Colin Brinsden, AAP Economics Correspondent
(Australian Associated Press)
Senate powerbroker Nick Xenophon has delivered a double blow to the Turnbull government.
Not only has his Senate team rejected the government’s omnibus bill which ties an overhaul of childcare subsidies to a raft of welfare cuts, it’s not budging on tax cuts for big business.
The Xenophon team would back the first stage of the government’s 10-year business tax plan which would lower the tax rate for companies with a turnover of less than $10 million to 27.5 per cent.
Small business with a turnover under $2 million received a tax cut to 28.5 per cent under former treasurer Joe Hockey, but all other companies still pay 30 per cent.
Asked whether he would support cuts for bigger firms, Senator Xenophon told Sky News on Tuesday: “Not at this stage, we think they should be deferred”.
The government needs nine of the 10 crossbenchers to support its $50 billion plan that would set the company tax rate at 25 per cent tax rate in a decade’s time.
Labor also opposes the omnibus bill.
“People might be more sympathetic to the government’s proposition if they basically jettisoned the $50 billion tax cut and recast it,” opposition frontbencher Brendan O’Connor told Sky News.
But the government is equally adamant, saying Australia needs to cut business tax cuts to be more globally competitive.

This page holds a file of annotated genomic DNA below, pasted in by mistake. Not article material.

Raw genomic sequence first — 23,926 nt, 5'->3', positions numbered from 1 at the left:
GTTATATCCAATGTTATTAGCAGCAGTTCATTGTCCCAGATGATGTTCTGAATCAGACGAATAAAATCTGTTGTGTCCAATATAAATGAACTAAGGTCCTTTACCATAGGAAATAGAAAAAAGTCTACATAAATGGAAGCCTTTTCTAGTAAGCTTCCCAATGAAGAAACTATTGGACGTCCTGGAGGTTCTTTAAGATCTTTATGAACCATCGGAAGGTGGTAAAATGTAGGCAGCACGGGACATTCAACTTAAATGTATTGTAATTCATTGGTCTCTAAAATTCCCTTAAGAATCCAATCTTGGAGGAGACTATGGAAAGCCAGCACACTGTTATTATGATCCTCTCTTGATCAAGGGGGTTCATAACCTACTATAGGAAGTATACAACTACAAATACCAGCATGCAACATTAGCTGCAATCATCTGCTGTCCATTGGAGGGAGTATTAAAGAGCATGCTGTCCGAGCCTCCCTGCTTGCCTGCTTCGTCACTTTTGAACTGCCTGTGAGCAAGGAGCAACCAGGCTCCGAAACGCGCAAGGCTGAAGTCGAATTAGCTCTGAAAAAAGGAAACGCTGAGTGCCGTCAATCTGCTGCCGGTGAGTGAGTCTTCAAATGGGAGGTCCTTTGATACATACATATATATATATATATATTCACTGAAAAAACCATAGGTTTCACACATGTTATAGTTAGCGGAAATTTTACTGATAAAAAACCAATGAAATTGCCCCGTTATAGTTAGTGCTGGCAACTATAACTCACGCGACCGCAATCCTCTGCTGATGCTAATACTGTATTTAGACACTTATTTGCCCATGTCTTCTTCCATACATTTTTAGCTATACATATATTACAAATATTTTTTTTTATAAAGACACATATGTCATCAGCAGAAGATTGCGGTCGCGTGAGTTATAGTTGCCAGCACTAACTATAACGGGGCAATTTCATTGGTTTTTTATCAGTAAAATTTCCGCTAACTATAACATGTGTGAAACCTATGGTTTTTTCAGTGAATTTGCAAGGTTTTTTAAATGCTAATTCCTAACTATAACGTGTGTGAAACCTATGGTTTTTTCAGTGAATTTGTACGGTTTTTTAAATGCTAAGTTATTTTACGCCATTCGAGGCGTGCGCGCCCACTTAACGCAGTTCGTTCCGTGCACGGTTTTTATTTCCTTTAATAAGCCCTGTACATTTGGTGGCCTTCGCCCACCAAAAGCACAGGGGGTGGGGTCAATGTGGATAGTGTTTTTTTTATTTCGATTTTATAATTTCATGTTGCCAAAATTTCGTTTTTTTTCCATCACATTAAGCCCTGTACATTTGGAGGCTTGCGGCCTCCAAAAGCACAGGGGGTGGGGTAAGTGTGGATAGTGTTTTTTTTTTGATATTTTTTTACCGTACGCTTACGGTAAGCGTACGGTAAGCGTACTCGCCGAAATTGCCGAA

“The fact is we are not competitive right now, we are losing investment in Australia, we are losing expansion of businesses in Australia and that simply means there are fewer jobs,” Trade Minister Steven Ciobo said.
However, an analysis by think tank The Australia Institute, doubts a company tax cut for big business would produce the ‘jobs and growth’ claimed by the government.
It says just 15 companies would realise a full third of the windfall – the big banks, insurers, miners, retailers and Telstra – and believes they won’t spend it on innovation and investment.
“They are more interested in maintaining their market power and the profit this brings,” the institute’s senior economist Matt Grudnoff argues.
“What innovations they do make focus on reducing jobs, for example ATMs, automated mining trucks and self-check-out machines in supermarkets.”
Or simply, they might simply hand the bonus straight to their shareholders and not increase investment at all, Mr Grudnoff says.